$30=1000 (Maximum spindle speed, RPM)
$31=0 (Minimum spindle speed, RPM)
$32=0 (Laser-mode enable, boolean)
$100=320.000 (X-axis travel resolution, step/mm)
$101=320.000 (Y-axis travel resolution, step/mm)
$102=400.000 (Z-axis travel resolution, step/mm)
$110=500.000 (X-axis maximum rate, mm/min)
$111=500.000 (Y-axis maximum rate, mm/min)
$112=500.000 (Z-axis maximum rate, mm/min)
$120=23.000 (X-axis acceleration, mm/sec^2)
$121=23.000 (Y-axis acceleration, mm/sec^2)
$122=10.000 (Z-axis acceleration, mm/sec^2)
$130=500.000 (X-axis maximum travel, millimeters)
$131=500.000 (Y-axis maximum travel, millimeters)
$132=200.000 (Z-axis maximum travel, millimeters)
ok
>

Enabling Limit-Switches

Testing

Try this:

$H

Hold/Start-Button

See: https://discuss.inventables.com/t/need-to-pause-a-carve-grbl-feed-hold-cycle-start/16419

Picture TBD

Z-Axis-Probe

Lessons Learned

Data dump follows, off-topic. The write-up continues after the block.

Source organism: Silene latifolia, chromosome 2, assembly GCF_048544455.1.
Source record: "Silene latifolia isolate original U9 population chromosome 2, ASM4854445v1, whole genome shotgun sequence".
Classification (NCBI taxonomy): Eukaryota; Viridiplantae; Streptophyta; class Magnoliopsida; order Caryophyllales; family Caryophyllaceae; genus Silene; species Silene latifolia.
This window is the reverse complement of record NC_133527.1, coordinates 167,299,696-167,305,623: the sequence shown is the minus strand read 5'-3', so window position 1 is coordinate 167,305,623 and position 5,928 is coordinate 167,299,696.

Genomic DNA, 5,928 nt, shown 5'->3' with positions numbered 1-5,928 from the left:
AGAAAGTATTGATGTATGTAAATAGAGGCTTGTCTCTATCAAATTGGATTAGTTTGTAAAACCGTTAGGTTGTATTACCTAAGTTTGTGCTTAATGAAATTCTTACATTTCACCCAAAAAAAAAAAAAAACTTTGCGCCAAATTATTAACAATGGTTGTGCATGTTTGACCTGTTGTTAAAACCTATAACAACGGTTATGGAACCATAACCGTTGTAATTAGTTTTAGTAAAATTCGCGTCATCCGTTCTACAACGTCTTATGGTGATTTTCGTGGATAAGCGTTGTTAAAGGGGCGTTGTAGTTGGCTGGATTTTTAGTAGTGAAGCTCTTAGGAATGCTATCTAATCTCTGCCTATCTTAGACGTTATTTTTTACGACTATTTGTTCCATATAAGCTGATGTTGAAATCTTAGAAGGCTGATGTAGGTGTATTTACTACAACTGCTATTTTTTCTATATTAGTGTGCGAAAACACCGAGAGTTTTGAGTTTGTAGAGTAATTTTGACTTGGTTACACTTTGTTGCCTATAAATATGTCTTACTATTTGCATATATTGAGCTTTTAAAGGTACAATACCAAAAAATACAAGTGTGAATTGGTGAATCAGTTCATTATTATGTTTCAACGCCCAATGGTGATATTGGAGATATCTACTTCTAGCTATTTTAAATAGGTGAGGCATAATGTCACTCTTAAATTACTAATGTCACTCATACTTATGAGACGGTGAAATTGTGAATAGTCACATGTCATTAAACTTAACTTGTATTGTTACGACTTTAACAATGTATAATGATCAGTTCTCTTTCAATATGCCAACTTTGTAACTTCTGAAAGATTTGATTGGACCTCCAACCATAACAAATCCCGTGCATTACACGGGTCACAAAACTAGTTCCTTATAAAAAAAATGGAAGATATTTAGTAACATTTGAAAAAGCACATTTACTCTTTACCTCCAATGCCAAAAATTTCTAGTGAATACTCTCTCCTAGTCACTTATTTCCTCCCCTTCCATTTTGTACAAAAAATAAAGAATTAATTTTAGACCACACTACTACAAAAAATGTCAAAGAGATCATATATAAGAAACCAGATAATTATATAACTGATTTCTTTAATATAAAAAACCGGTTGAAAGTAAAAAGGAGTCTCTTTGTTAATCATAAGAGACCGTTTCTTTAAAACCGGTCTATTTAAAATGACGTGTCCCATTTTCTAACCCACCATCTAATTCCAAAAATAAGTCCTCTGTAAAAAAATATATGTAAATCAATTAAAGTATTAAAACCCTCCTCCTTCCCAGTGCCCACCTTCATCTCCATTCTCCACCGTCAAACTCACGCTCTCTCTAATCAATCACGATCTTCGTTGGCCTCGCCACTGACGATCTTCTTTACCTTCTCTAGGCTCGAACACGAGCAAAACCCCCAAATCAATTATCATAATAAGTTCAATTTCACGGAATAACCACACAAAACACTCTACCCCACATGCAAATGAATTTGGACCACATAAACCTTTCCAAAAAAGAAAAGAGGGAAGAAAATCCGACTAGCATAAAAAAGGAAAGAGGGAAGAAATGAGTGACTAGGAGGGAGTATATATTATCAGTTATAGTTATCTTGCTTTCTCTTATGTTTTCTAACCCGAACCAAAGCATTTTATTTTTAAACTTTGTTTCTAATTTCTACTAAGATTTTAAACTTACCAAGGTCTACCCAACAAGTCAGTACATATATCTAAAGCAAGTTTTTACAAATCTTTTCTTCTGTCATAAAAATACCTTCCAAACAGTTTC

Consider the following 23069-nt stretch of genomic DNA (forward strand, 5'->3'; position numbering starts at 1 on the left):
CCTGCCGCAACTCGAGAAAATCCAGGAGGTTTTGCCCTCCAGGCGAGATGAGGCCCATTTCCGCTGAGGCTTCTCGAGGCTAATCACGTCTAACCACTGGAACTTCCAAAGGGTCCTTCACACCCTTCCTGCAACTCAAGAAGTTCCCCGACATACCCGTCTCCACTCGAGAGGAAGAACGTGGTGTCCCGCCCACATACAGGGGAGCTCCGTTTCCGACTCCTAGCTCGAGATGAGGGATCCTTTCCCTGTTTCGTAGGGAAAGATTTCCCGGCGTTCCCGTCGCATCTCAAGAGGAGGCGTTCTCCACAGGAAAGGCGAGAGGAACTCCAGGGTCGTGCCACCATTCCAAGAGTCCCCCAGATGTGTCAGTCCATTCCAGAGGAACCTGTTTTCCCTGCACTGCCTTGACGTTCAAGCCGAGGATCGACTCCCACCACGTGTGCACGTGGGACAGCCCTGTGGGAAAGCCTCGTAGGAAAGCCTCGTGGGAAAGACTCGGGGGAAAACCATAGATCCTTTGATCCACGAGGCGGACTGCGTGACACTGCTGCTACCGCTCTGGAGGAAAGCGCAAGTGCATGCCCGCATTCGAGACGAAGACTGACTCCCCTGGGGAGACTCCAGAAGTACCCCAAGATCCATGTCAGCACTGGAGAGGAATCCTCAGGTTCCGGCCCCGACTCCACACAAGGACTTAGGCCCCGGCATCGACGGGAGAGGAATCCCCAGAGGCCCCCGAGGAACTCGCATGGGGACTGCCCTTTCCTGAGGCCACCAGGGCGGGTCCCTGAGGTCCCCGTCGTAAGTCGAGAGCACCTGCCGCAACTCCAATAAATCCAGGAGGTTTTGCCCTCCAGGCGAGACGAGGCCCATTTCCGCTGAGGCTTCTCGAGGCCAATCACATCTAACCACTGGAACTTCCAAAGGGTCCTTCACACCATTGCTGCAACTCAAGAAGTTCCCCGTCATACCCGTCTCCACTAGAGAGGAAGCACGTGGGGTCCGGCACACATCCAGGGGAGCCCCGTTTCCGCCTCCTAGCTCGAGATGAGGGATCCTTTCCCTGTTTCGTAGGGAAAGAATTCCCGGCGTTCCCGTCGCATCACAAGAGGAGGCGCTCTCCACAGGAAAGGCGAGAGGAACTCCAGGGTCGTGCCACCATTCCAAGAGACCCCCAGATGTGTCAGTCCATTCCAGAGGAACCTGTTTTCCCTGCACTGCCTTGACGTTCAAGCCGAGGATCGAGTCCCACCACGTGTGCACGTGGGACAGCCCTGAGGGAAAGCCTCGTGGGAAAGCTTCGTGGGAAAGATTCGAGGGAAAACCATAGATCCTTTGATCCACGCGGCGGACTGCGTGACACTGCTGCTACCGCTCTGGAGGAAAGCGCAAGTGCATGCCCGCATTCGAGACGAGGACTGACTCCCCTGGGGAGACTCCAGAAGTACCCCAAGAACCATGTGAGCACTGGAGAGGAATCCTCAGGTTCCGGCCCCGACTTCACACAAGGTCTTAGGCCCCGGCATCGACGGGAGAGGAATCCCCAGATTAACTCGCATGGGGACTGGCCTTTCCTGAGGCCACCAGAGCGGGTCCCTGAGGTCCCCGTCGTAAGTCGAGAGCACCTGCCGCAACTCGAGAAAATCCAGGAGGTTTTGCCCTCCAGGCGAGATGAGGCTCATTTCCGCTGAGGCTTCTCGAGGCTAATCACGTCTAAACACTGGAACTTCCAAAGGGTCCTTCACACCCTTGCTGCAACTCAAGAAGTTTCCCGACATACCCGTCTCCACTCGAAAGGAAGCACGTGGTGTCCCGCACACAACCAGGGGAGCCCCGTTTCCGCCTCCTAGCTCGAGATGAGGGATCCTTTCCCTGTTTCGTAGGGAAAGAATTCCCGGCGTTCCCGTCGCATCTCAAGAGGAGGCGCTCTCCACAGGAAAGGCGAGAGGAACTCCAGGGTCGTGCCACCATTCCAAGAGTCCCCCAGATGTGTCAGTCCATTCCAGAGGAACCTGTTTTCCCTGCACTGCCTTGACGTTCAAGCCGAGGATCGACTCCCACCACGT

General

  • Origin is in front-left corner, increasing up (Z), right (X) and back (Y)
  • Origin of SVG-designs is usually top-left corner, increasing right (X), decreasing towards you (Y)
  • Double-Check all settings before first use (most importantly step width, end switches)
  • Don't think it's as easy as 3D-Printing, where the slicer will do all the work for you!
  • You have to make decisions while creating the GCODE or even the design:
    • Which pockets should be done first?
    • Which pockets should be done last?
    • Will any operation make your part move or break?
    • Which speed is best?
    • What kind of operation do you need? Pocket? Engrave?
    • Which milling bits will you use?
  • If you don't use hard limits ($21=1), then GRBL will jog happily ahead, even if the endswitch has opened.